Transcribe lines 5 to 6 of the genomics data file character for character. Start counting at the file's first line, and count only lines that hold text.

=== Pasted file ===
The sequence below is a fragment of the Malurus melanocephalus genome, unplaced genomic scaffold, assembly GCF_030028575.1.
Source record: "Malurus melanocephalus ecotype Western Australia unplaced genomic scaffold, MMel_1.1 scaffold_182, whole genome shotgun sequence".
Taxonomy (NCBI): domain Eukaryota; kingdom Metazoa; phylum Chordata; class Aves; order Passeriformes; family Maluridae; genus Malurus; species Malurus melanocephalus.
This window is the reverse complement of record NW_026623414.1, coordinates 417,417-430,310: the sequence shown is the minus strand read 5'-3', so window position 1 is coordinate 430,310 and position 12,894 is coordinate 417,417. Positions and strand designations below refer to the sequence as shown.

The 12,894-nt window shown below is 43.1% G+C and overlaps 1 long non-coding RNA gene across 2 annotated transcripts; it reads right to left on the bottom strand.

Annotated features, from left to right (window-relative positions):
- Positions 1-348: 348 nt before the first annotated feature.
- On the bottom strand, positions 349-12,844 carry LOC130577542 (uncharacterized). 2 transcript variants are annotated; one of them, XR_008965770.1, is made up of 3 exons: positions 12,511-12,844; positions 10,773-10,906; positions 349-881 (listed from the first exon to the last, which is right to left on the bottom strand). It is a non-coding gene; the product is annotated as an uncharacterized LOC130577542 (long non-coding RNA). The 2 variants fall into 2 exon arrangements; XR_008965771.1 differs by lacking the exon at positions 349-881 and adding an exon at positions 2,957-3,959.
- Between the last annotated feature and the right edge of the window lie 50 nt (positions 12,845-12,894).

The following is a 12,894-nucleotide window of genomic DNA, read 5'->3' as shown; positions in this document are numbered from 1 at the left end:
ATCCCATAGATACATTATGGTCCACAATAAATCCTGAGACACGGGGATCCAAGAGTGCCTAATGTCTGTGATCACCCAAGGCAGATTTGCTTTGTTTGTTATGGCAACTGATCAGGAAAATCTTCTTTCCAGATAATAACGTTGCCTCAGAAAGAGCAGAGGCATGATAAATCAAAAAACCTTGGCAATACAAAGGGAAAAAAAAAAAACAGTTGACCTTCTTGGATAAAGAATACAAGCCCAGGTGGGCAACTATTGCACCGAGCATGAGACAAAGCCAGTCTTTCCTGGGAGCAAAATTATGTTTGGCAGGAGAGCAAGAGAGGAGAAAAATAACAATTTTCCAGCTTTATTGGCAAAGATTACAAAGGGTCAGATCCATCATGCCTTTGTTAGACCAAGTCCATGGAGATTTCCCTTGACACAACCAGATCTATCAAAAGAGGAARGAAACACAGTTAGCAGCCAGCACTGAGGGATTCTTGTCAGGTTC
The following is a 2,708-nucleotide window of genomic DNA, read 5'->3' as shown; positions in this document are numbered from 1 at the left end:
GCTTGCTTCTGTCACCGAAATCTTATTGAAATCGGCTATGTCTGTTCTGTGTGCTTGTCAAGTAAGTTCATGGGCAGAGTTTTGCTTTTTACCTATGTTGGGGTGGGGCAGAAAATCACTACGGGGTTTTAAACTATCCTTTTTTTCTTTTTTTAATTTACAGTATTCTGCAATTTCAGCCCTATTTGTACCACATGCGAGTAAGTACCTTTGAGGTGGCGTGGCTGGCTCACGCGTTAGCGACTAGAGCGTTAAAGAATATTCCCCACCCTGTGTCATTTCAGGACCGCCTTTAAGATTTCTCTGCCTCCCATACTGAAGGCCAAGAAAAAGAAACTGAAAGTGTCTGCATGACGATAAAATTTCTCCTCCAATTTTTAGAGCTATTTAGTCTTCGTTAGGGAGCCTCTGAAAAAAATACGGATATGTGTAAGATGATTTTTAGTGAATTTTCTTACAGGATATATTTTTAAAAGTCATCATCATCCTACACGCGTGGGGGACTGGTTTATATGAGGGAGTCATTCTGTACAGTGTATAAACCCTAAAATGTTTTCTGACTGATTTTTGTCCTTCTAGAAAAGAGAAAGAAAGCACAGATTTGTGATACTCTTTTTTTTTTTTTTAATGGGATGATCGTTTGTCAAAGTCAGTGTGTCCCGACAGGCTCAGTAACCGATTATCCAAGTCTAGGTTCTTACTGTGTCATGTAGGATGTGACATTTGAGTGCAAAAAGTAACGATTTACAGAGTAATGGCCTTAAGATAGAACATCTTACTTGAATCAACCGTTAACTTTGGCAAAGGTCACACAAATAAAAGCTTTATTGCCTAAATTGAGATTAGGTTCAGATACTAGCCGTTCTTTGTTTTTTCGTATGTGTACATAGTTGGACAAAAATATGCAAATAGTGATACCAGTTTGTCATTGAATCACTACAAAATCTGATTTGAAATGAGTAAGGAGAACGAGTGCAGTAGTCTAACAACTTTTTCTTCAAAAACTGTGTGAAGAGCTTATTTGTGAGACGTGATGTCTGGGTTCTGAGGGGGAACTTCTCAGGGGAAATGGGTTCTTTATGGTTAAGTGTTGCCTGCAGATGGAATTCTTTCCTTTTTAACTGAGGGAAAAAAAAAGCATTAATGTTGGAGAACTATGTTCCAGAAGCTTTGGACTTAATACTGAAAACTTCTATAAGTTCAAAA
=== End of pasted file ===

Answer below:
The 12,894-nt window shown below is 43.1% G+C and overlaps 1 long non-coding RNA gene across 2 annotated transcripts; it reads right to left on the bottom strand.

Annotated features, from left to right (window-relative positions):